Tickers in this Article: AMZN, FB, HPQ, JCP, WMT
Nothing is worse than investing in a company, watching the company perform very well, but seeing the stock price go nowhere or even worse, decline in price. Unfortunately, this situation is a common experience for many investors. The reason? Buying at a high price.

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Avoiding Trouble
When a company is favored by Mr. Market because it's growing its profits nicely, odds are very high that the stock price will overvalue the business. That's because investors bid the stock price up to account for the future growth of the business. As a result, the stock price leaves little room for error. Amazon (Nasdaq:AMZN) is a great example. Amazon is an excellent business that is essentially trying to become the Wal-Mart (NYSE:WMT) of online retailing. Sales are booming as the company continues to spend aggressively on growing its market share.

As a result, Amazon has razor thin margins and makes very little money now. But investors are betting that profits will swell in the future. So Amazon shares fetch nearly 180 times earnings, a valuation that is more twice that of Facebook (NYSE:FB), which is currently under pressure from investors over its valuation. Paying nosebleed prices for exciting stocks puts investors in trouble.

Exploiting Trouble
On the other hand, there are excellent companies that fall out of favor with "Mr. Market." The result is a business that is untimely but trading at a stock price that could be very rewarding to patient investors. A bad quarter sent shares of retailer JC Penney (NYSE:JCP) down from a high of $45 to roughly $28 today. Despite the disappointing quarter, JC Penney is backed by activist investor Bill Ackman, who has appointed former Apple retailing wizard Ron Johnson to the helm of JC Penney.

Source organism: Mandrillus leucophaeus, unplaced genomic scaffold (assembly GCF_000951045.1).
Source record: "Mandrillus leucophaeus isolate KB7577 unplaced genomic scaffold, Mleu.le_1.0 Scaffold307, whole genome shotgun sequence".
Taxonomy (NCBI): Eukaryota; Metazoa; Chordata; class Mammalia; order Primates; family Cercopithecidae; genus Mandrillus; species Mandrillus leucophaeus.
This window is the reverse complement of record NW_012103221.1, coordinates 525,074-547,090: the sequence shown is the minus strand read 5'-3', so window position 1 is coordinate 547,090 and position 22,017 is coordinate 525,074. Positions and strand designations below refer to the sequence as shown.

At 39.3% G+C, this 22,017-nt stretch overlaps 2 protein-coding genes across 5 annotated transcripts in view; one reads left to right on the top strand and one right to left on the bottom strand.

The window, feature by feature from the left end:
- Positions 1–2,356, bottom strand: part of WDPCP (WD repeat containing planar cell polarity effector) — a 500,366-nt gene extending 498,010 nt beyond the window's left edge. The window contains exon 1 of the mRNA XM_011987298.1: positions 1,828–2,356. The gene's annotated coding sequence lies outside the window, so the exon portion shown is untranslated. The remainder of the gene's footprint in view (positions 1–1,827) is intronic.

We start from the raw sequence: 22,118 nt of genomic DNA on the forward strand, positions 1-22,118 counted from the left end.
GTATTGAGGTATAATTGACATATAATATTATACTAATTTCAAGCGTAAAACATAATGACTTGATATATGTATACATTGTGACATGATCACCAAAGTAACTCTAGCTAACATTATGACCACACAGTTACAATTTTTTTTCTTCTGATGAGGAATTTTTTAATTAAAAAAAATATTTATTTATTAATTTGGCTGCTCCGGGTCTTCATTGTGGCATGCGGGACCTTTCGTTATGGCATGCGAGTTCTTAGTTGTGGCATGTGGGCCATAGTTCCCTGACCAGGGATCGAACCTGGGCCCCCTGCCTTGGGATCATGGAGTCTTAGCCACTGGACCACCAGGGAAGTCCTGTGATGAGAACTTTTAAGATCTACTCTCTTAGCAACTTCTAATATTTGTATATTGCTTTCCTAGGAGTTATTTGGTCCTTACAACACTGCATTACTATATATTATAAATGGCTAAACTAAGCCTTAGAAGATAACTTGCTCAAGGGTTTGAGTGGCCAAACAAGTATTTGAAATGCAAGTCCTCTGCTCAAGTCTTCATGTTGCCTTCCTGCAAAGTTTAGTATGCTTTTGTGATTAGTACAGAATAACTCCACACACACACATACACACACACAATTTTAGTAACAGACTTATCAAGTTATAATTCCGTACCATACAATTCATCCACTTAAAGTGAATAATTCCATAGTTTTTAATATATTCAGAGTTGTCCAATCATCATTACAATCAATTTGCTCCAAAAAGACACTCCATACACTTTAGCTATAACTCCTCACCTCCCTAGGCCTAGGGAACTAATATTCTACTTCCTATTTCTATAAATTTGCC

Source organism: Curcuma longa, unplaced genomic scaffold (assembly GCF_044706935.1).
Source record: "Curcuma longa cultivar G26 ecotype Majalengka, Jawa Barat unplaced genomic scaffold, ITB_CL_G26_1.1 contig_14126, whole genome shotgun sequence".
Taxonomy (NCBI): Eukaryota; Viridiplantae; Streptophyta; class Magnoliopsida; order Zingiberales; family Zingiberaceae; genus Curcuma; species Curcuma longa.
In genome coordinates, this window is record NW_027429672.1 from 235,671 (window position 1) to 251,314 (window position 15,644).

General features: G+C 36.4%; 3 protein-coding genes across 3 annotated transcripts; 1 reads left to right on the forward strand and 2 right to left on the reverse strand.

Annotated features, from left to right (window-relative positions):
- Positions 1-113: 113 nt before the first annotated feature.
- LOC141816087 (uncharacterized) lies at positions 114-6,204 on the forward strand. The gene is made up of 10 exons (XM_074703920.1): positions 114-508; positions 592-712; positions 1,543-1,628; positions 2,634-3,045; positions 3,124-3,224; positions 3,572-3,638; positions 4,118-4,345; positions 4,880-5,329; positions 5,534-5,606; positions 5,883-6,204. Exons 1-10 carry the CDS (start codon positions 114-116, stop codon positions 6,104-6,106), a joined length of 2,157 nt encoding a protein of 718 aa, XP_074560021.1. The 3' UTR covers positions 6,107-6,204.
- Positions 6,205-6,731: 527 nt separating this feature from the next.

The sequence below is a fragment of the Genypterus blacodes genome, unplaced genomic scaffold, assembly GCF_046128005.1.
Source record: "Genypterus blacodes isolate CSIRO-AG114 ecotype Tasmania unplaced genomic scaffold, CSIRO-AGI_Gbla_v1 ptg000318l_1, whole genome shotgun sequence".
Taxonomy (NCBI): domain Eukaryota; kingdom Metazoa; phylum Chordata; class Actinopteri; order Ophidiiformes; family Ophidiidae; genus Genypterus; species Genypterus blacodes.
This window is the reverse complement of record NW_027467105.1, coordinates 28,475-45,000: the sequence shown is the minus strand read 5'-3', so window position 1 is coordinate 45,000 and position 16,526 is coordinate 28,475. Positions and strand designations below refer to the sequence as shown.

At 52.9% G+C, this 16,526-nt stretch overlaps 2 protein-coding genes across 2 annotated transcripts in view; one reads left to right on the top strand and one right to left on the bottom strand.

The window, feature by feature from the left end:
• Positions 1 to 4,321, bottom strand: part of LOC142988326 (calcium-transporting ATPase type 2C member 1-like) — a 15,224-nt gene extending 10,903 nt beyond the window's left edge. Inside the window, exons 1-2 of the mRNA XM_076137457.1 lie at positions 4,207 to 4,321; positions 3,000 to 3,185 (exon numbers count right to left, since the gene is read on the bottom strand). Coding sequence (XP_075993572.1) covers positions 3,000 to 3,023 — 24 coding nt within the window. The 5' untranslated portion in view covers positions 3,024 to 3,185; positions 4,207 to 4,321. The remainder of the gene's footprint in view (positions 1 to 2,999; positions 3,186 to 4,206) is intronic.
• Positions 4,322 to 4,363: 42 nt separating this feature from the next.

SEE: Analyzing Retail Stocks

Hewlett Packard (NYSE:HPQ) shares are very out of favor with investors today. New CEO Meg Whitman has her work cut out for her. The company just announced a poor quarter and plans to cut as many as 27,000 jobs, which will save the company nearly $3.5 billion annually. HP currently has a market cap of around $44 billion, so if the majority of that savings flows to the bottom line, HP stands to benefit from being a smaller, yet more profitable tech company.

The Bottom Line
Investing in out-of-favor stocks requires patience and discipline, attributes that aren't readily found amongst many investors today. The easy answer is to be investing along with the crowd, as failing conventionally is much more accepted than succeeding unconventionally. However, time and time again, the biggest investment gains goes to investors who aren't afraid to abandon the crowd.

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At the time of writing, Sham Gad did not own shares in any of the companies mentioned in this article.

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